Universal Basic Income Could Be the New Stimulus Check
As states and cities across the country prepare to use tax surplus money to issue direct payments to residents as part of an effort to combat the impact of inflation, one city is gearing up to test out a Universal Basic Income scheme for young parents.
Baltimore, Maryland, is preparing to hand out $1,000 checks to 200 young parents this summer, with no strings attached.
The lucky recipients will be free to spend the money however they please, and Democratic Mayor Brandon Scott said the move was necessary for many young families in the wake of the COVID-19 pandemic.
“When you are a city that has the deep health disparities that we have here in Baltimore — and you know that a lot of that is driven from the stress of not being able to provide for your family, not being to afford healthier options and food — we would be doing this the incorrect way if we weren’t thinking about this from a health and mental health perspective,” the mayor said.
Mayor Scott also cited the “deep health disparities” in the city as a reason for initiating the scheme, and said that many families are also struggling to afford healthy food. Among the other reasons for the scheme, according to the mayor, were high eviction rates, and young families struggling to spend enough time with one another as a result of working long hours.
The pilot scheme is a collaboration between the CASH Campaign of Maryland, Mayors for a Guaranteed Income, Steady, and the City of Baltimore. A total of $4.8 million was set aside from the American Rescue Plan Act to pay for the scheme, and it will also receive support from several other philanthropic donors and charitable organizations.
The UBI scheme is effectively a test run for the city to see whether giving greater financial stability to the lowest earners will solve some of the region’s troubles. Only 200 young parents will be eligible for the scheme this summer, and applications ended on May 9.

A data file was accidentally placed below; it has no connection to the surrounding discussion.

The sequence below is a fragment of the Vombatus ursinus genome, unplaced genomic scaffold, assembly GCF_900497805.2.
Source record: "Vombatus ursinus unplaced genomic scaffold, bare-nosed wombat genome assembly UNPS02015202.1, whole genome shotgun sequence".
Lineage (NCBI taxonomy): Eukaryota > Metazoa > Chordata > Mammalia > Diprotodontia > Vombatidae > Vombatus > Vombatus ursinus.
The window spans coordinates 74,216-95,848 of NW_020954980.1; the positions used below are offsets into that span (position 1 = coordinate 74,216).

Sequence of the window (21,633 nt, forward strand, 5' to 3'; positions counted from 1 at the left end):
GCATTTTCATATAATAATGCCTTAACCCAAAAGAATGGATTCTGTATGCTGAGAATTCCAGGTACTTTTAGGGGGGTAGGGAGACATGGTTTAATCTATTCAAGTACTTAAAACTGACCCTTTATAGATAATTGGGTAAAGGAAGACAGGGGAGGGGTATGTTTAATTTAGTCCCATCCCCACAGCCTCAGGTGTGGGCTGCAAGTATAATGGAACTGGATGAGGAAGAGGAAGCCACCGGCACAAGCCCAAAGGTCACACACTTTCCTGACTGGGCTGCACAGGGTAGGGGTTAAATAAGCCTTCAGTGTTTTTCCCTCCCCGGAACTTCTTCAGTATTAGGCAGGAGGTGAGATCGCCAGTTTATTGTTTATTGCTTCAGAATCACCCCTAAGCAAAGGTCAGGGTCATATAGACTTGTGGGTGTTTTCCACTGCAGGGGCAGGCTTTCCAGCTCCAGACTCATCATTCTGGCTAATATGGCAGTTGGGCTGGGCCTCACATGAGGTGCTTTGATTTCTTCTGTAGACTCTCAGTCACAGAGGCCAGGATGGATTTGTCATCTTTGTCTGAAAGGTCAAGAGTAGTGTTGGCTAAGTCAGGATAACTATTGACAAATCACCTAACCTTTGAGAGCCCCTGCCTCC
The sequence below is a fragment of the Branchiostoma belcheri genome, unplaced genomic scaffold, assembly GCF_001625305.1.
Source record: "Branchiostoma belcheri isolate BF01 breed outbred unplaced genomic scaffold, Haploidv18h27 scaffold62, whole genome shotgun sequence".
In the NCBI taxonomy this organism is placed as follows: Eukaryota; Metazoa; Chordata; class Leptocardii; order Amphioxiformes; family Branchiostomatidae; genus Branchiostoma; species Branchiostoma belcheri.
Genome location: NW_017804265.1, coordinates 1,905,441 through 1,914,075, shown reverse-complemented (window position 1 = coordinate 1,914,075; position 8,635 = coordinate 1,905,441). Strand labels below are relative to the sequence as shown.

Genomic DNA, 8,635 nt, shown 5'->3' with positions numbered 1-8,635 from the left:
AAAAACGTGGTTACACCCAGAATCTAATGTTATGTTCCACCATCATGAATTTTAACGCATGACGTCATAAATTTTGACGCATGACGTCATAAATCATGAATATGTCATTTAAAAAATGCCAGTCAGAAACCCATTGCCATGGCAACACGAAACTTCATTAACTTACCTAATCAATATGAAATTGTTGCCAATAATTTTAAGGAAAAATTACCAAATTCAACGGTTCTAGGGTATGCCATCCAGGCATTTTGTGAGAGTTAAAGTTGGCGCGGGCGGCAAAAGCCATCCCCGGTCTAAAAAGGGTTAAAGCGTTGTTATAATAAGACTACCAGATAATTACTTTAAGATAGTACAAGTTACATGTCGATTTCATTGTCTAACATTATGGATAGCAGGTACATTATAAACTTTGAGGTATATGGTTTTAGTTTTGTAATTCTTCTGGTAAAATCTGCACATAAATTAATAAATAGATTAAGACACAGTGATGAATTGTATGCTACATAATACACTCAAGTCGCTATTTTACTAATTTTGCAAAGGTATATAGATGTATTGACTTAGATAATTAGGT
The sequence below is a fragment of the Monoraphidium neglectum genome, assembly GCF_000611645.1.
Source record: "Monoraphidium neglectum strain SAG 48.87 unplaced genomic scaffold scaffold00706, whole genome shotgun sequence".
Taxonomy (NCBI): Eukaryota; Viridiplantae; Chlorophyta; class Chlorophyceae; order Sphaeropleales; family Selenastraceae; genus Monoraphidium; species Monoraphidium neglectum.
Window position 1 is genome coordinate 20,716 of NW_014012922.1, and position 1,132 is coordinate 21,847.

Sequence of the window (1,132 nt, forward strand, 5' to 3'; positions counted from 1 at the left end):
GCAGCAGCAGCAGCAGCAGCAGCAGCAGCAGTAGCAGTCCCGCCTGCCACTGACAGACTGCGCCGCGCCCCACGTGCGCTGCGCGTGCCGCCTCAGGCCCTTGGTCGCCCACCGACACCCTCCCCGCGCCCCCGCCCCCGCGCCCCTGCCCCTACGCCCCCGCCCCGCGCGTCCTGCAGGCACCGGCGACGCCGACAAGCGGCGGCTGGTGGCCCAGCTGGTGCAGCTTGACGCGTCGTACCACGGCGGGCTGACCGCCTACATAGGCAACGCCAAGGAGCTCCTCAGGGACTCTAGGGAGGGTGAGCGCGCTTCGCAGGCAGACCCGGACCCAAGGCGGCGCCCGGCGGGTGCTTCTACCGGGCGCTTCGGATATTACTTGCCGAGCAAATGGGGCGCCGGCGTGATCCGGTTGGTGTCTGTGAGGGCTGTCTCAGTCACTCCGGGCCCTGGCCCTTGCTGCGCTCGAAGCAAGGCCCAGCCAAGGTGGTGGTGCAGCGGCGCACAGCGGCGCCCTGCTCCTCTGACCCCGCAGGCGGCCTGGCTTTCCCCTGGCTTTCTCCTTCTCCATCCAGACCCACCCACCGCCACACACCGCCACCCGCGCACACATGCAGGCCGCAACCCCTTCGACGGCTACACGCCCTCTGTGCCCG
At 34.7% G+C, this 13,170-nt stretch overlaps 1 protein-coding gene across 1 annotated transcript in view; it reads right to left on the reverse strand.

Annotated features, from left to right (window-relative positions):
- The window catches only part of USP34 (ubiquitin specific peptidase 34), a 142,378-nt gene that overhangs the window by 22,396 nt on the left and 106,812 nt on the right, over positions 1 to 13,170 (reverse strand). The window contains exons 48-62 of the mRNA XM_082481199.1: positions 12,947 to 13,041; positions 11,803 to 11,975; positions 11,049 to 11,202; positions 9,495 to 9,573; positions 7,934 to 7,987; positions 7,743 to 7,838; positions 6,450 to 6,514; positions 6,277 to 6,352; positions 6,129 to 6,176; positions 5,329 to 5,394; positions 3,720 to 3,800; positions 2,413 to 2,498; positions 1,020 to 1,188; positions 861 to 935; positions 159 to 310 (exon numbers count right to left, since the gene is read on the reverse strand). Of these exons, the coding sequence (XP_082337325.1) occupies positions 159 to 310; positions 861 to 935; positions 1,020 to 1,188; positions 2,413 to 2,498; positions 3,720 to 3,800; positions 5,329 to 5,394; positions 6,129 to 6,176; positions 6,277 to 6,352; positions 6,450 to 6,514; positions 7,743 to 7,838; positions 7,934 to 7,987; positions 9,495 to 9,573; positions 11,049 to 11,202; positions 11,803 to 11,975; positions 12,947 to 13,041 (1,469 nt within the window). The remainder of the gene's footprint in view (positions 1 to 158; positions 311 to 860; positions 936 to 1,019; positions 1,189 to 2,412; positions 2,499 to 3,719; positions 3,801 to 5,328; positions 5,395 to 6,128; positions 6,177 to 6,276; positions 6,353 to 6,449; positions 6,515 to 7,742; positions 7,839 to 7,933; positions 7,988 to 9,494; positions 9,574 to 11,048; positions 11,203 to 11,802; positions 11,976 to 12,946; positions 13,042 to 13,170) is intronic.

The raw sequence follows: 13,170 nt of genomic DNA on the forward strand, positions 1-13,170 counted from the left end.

Parents between the ages of 18 and 24 were eligible to apply, as long as they live in Baltimore City and have incomes at 300% or less of the federal poverty level. That means a family of three would need to earn $69,090 to qualify for the additional income.
How Long Is It For?
The success of the scheme will be determined over the next24 months, with politicians likely to consider the impact it had on those 200 young parents’ lives, the impact on the community overall, and the cost to the public purse.
The scheme is not unique. Several UBI trials have been held in the United States, Canada, and Europe in recent years – most of which ended in failure. However, with progressive Democrats in Congress pushing for the idea in the wake of the COVID-19 pandemic and as prices continue to rapidly rise, Baltimore’s scheme may prove to be a turning point.
Jack Buckby is a British author, counter-extremism researcher, and journalist based in New York. Reporting on the U.K., Europe, and the U.S., he works to analyze and understand left-wing and right-wing radicalization, and reports on Western governments’ approaches to the pressing issues of today. His books and research papers explore these themes and propose pragmatic solutions to our increasingly polarized society.